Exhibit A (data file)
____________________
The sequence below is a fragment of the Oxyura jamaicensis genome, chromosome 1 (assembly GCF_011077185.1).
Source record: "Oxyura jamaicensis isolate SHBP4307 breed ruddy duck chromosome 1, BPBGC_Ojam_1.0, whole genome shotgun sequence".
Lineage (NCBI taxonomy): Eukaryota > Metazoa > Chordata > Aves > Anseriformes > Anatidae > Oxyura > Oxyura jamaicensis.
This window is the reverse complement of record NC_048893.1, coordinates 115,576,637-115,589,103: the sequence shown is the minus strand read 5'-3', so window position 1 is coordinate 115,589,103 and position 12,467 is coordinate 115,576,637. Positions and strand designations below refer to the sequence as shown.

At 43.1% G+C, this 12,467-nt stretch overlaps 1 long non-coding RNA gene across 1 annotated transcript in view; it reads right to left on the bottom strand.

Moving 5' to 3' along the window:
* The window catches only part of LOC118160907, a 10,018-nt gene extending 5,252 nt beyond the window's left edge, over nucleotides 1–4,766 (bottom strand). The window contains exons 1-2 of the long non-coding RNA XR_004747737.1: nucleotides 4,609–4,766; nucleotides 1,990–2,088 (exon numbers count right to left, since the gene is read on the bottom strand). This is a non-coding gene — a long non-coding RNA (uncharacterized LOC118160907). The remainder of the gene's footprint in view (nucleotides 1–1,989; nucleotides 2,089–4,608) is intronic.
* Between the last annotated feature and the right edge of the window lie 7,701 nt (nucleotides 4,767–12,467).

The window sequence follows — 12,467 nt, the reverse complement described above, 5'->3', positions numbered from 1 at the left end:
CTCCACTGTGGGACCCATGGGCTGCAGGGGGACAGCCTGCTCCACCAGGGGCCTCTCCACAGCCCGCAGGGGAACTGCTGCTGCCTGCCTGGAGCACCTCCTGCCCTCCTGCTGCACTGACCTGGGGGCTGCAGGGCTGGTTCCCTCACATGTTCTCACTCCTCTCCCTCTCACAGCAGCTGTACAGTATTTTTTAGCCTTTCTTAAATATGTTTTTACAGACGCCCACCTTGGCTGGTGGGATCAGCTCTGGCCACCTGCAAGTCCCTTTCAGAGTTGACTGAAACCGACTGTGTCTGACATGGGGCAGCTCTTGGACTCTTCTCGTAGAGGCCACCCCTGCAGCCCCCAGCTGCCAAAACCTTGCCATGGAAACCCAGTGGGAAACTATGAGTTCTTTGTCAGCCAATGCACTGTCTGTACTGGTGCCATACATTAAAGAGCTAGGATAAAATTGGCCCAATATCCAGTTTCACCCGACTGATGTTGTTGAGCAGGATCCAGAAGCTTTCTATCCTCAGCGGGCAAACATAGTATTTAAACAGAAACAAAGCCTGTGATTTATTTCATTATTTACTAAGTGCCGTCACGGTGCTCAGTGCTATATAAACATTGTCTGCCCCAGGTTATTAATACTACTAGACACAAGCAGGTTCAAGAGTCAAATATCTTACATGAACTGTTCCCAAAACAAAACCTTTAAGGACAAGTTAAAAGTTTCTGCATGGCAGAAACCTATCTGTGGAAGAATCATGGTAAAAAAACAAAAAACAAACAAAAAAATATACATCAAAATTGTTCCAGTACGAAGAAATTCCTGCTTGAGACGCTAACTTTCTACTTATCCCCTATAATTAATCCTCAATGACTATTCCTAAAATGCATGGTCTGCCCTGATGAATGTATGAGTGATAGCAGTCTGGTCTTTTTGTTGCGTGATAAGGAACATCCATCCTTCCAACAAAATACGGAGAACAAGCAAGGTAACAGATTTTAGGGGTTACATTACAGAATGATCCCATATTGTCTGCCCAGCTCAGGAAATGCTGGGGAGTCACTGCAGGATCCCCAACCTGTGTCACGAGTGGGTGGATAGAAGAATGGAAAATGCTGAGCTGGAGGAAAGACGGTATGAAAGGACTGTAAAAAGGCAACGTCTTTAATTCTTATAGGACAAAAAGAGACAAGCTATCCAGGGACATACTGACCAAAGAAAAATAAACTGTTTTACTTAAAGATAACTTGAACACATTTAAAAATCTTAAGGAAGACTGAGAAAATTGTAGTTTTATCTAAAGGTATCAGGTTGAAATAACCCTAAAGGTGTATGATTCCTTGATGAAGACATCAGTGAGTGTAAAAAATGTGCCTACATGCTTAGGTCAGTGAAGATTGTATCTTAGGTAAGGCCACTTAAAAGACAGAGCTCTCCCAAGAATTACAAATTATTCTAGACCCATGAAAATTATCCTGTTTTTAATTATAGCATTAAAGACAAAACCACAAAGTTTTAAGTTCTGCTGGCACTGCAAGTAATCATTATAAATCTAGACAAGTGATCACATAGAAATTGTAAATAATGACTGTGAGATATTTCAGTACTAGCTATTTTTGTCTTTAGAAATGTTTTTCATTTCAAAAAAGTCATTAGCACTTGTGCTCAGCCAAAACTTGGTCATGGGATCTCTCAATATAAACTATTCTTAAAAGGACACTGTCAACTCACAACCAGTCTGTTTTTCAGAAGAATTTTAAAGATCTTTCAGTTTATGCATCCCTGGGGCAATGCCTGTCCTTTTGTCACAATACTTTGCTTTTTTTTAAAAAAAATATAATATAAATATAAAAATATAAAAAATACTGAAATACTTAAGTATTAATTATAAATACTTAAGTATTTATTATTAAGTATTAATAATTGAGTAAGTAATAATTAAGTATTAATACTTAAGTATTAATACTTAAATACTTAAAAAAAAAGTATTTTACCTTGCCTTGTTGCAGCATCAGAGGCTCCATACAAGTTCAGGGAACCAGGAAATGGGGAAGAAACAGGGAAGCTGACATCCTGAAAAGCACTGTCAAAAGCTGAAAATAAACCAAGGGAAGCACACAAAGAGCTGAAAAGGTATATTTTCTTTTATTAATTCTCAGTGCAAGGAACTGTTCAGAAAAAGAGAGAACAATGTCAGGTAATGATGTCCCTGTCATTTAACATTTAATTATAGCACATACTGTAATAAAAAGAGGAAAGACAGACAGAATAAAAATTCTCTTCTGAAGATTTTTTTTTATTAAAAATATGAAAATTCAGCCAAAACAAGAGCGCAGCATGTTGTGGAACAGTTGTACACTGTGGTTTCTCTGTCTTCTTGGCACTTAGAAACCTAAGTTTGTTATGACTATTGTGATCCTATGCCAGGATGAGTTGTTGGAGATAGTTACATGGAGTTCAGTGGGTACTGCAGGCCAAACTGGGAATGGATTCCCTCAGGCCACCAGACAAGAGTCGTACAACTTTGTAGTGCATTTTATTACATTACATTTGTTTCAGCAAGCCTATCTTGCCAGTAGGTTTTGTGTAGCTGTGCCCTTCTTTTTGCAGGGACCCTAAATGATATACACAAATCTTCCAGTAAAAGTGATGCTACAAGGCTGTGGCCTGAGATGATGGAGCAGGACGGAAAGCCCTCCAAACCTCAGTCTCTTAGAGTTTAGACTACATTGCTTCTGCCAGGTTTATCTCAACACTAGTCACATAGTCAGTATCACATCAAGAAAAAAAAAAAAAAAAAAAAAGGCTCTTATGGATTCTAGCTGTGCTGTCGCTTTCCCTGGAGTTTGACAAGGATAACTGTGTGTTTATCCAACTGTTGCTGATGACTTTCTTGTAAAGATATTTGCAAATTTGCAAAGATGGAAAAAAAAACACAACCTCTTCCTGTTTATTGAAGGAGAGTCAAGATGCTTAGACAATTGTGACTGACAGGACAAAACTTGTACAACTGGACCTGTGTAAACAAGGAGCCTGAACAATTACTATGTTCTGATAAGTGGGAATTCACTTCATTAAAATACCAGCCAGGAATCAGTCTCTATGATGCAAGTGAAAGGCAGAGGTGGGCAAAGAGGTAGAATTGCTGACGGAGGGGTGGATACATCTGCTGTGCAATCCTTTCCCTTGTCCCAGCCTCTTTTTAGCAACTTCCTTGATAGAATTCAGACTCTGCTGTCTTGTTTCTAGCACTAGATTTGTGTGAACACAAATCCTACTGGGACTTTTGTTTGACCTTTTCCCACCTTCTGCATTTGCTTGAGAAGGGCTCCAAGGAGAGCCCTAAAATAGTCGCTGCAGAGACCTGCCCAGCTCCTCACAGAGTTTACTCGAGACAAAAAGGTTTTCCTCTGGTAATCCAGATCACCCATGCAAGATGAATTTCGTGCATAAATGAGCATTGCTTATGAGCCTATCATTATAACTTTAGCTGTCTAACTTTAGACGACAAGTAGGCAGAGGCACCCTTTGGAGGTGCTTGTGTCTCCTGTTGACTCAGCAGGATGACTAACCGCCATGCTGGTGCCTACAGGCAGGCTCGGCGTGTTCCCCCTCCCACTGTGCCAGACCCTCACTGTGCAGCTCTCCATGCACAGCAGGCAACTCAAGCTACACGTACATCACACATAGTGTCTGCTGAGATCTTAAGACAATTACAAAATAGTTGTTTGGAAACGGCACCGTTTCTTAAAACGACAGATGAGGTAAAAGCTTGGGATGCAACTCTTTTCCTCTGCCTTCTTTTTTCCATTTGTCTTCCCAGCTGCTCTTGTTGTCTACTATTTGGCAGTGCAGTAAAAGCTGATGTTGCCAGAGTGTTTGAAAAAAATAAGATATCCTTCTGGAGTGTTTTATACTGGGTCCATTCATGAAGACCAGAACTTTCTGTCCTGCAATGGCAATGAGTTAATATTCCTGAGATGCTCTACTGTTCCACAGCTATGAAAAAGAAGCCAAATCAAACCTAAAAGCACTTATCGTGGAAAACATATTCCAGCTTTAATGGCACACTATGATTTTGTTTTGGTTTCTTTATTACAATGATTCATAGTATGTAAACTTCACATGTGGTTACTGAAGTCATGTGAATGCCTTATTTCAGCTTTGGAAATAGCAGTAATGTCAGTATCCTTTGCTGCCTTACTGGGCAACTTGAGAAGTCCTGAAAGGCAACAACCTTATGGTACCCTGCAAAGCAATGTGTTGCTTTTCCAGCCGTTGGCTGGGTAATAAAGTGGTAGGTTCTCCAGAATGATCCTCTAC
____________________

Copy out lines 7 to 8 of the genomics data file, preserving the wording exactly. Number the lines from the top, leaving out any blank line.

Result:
* The window catches only part of LOC118160907, a 10,018-nt gene extending 5,252 nt beyond the window's left edge, over nucleotides 1–4,766 (bottom strand). The window contains exons 1-2 of the long non-coding RNA XR_004747737.1: nucleotides 4,609–4,766; nucleotides 1,990–2,088 (exon numbers count right to left, since the gene is read on the bottom strand). This is a non-coding gene — a long non-coding RNA (uncharacterized LOC118160907). The remainder of the gene's footprint in view (nucleotides 1–1,989; nucleotides 2,089–4,608) is intronic.
* Between the last annotated feature and the right edge of the window lie 7,701 nt (nucleotides 4,767–12,467).